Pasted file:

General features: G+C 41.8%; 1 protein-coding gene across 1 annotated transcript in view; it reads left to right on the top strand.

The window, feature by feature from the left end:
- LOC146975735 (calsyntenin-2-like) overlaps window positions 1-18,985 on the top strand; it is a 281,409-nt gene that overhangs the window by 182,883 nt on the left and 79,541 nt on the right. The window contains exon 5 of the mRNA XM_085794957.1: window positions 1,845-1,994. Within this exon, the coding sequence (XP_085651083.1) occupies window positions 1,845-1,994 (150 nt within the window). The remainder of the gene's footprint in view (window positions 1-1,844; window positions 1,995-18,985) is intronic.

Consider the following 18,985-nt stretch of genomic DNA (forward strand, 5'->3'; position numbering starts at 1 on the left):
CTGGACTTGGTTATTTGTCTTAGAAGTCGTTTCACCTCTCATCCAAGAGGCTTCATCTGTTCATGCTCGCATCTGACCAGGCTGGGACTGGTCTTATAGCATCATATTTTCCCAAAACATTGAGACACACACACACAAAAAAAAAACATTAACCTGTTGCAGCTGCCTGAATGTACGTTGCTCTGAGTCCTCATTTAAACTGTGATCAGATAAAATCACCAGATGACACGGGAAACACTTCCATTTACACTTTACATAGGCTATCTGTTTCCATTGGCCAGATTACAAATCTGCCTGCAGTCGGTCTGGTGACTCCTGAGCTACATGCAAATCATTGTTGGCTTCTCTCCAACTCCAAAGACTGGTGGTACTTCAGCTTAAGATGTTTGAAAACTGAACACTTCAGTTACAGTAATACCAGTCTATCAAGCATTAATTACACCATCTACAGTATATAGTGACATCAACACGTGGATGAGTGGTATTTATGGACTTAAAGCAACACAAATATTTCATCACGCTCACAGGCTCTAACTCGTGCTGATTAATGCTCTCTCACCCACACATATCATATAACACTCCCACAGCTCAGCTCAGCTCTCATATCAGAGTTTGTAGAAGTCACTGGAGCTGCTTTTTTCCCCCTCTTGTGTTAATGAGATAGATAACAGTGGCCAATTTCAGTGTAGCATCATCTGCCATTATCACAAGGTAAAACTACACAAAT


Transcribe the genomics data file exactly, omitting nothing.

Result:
General features: G+C 41.8%; 1 protein-coding gene across 1 annotated transcript in view; it reads left to right on the top strand.

The window, feature by feature from the left end:
- LOC146975735 (calsyntenin-2-like) overlaps window positions 1-18,985 on the top strand; it is a 281,409-nt gene that overhangs the window by 182,883 nt on the left and 79,541 nt on the right. The window contains exon 5 of the mRNA XM_085794957.1: window positions 1,845-1,994. Within this exon, the coding sequence (XP_085651083.1) occupies window positions 1,845-1,994 (150 nt within the window). The remainder of the gene's footprint in view (window positions 1-1,844; window positions 1,995-18,985) is intronic.

Consider the following 18,985-nt stretch of genomic DNA (forward strand, 5'->3'; position numbering starts at 1 on the left):
CTGGACTTGGTTATTTGTCTTAGAAGTCGTTTCACCTCTCATCCAAGAGGCTTCATCTGTTCATGCTCGCATCTGACCAGGCTGGGACTGGTCTTATAGCATCATATTTTCCCAAAACATTGAGACACACACACACAAAAAAAAAACATTAACCTGTTGCAGCTGCCTGAATGTACGTTGCTCTGAGTCCTCATTTAAACTGTGATCAGATAAAATCACCAGATGACACGGGAAACACTTCCATTTACACTTTACATAGGCTATCTGTTTCCATTGGCCAGATTACAAATCTGCCTGCAGTCGGTCTGGTGACTCCTGAGCTACATGCAAATCATTGTTGGCTTCTCTCCAACTCCAAAGACTGGTGGTACTTCAGCTTAAGATGTTTGAAAACTGAACACTTCAGTTACAGTAATACCAGTCTATCAAGCATTAATTACACCATCTACAGTATATAGTGACATCAACACGTGGATGAGTGGTATTTATGGACTTAAAGCAACACAAATATTTCATCACGCTCACAGGCTCTAACTCGTGCTGATTAATGCTCTCTCACCCACACATATCATATAACACTCCCACAGCTCAGCTCAGCTCTCATATCAGAGTTTGTAGAAGTCACTGGAGCTGCTTTTTTCCCCCTCTTGTGTTAATGAGATAGATAACAGTGGCCAATTTCAGTGTAGCATCATCTGCCATTATCACAAGGTAAAACTACACAAAT